Version control is one of important things that you should consider when you work as a team with some people in a project development. In software development, there are some version control tools that can maintain application source codes such as Git and SVN. Main different between them is the use of local repository. SVN doesn't use any local repository so every committed changes will be stored directly to and maintain by remote SVN server. But, when you use Git, you must create local repository first. Pictures below show you the difference.
You can use Git with some tools such as command line tools and desktop client applications. In this post, I will only show you how to use Git with Eclipse.
Set Up Remote Repository on GitHub
There are many Git repository service providers such as GitHub, Sourceforge, BitBucket, etc. But, I will use GitHub as example.
- Create new account on GitHub.
- Create new repository on GitHub. As a free member, you only can make public repositories. In this example, my repository name is "test".
|Create new repository|
- Copy your Git repository address. For example, my repository address is "https://github.com/lukibsubekti/test.git".
|Copy repository location|
Install EGit in Eclipse
Some Eclipse distributions have installed Git tools. But if there's no Git tools in your Eclipse, you can use EGit plugin.
- Choose Install New Software on Eclipse.
- Set software repository location to "http://download.eclipse.org/egit/updates".
- Install "Eclipse Git Team Provider".
Create Local Repository, Commit Changes, and Push to Remote Repository
- Create a new project in Eclipse. For example, I create a PHP project named "project_A" and use "D:\Web Projects\project_A" as project directory.
|Create new project|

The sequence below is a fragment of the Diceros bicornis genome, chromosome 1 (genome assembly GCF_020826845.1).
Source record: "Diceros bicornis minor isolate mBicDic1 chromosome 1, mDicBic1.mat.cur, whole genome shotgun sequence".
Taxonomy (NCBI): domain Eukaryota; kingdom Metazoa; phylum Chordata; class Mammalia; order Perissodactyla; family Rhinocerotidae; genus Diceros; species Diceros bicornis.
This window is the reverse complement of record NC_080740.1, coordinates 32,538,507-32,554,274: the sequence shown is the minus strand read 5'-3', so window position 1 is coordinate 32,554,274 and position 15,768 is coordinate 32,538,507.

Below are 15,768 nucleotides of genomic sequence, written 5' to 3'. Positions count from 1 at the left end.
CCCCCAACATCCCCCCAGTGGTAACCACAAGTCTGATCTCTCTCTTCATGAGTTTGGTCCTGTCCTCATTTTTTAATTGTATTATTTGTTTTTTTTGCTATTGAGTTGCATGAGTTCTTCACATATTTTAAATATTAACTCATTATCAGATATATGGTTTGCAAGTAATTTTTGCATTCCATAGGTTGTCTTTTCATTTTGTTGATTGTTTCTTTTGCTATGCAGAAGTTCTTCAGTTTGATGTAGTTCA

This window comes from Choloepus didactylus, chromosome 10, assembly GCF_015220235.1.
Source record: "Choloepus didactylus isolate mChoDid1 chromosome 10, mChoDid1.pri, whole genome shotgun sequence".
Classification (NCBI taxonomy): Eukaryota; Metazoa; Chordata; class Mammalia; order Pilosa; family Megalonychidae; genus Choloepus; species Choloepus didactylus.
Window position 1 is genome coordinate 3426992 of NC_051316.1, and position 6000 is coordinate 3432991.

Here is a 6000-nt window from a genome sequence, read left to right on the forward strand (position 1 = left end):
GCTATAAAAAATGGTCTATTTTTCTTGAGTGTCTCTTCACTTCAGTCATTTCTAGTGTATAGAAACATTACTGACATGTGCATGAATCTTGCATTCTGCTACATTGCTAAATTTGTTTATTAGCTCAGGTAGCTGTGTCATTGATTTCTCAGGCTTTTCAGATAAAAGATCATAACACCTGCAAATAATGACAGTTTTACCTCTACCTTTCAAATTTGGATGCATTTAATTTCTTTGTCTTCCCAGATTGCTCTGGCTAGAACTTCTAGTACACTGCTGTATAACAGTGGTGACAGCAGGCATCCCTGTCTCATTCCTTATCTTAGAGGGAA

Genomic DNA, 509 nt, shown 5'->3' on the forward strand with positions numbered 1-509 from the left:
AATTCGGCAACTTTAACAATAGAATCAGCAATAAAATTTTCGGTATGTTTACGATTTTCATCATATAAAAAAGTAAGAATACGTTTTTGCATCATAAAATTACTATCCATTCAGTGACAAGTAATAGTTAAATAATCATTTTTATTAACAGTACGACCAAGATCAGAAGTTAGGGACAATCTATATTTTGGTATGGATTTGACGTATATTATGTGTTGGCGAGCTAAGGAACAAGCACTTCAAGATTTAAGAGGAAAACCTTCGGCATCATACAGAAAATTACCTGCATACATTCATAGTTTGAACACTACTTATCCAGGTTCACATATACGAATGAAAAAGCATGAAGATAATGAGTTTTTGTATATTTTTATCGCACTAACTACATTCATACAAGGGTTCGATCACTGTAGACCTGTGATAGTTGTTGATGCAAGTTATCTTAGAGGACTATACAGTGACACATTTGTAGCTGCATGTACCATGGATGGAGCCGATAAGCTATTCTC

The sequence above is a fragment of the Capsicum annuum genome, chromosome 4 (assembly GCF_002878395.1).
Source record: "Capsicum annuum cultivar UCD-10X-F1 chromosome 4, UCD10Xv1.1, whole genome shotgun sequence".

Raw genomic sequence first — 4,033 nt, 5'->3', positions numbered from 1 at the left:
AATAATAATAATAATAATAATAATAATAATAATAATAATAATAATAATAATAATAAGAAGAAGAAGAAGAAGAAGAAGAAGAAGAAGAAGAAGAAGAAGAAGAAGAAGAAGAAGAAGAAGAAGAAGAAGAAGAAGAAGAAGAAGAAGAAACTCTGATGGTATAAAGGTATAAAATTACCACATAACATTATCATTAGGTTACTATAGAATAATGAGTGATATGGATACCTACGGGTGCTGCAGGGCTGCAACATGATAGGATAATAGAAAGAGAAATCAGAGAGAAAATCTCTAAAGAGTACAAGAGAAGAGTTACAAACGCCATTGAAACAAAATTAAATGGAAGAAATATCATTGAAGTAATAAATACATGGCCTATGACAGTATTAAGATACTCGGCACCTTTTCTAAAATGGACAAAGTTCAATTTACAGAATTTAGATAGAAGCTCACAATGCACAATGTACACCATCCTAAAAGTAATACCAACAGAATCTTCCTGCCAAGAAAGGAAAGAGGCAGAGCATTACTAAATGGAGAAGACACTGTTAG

- Right click on project_A folder in Eclipse. Choose Team --> Share Project --> Git.
- Create local repository. I use "D:\git\test" as the location.
|Create local repository|
- NOTE: In Eclipse, it's recommended that you don't create local repository inside your project directory because it can make Eclipse project load process to be longer.
- Finally, in my work, Eclipse use "D:\git\test\.git" as local repository directory (outside the project_A project directory) and move project_A project directory to "D:\git\test\project_A".
- Try to create new file on your project. You can use "Git Staging" panel to see all current changes which has not yet committed (unstaged changes).
- Right click on project_A folder in Eclipse. Choose Team --> Commit.
- Insert your comment and select all files to be committed to repository. If you choose "Commit", your changes will be only on local repository. You should choose "Commit and Push" to make it available on remote repository.
- Set up push configuration.
|Push to remote repository|
|Push ref specification|
- Now, your repository will be available on GitHub.
|Remote repository on GitHub|
Clone Project from Remote Repository
For this tutorial, I have built another project named project_X and stored it in GitHub repository. I have no local copy of this project. So, I must clone the project from GitHub first.
- For example, the project is in remote repository at "https://github.com/lukibsubekti/test2.git".
- In Eclipse, choose File --> Import --> Project from Git --> Clone URI. This step will create local repositry. I place the local repository in "D:\git\test2\.git".
|Clone from remote repository|
- Because project_X in the repository is an Eclipse project, you can choose "Import existing project" in wizard for project import. It will create a project and place it in "D:\git\test2\project_X".
- If there's no project configuration file (or other IDE configuration files) in remote repository, you can choose "New project wizard". If you choose new project wizard, at project creation section, you must choose project directory which has been created in local repository directory (eg. "D:\git\test3\project_name" not "D:\Web Projects\project_name").
- Now you have local repository and the project.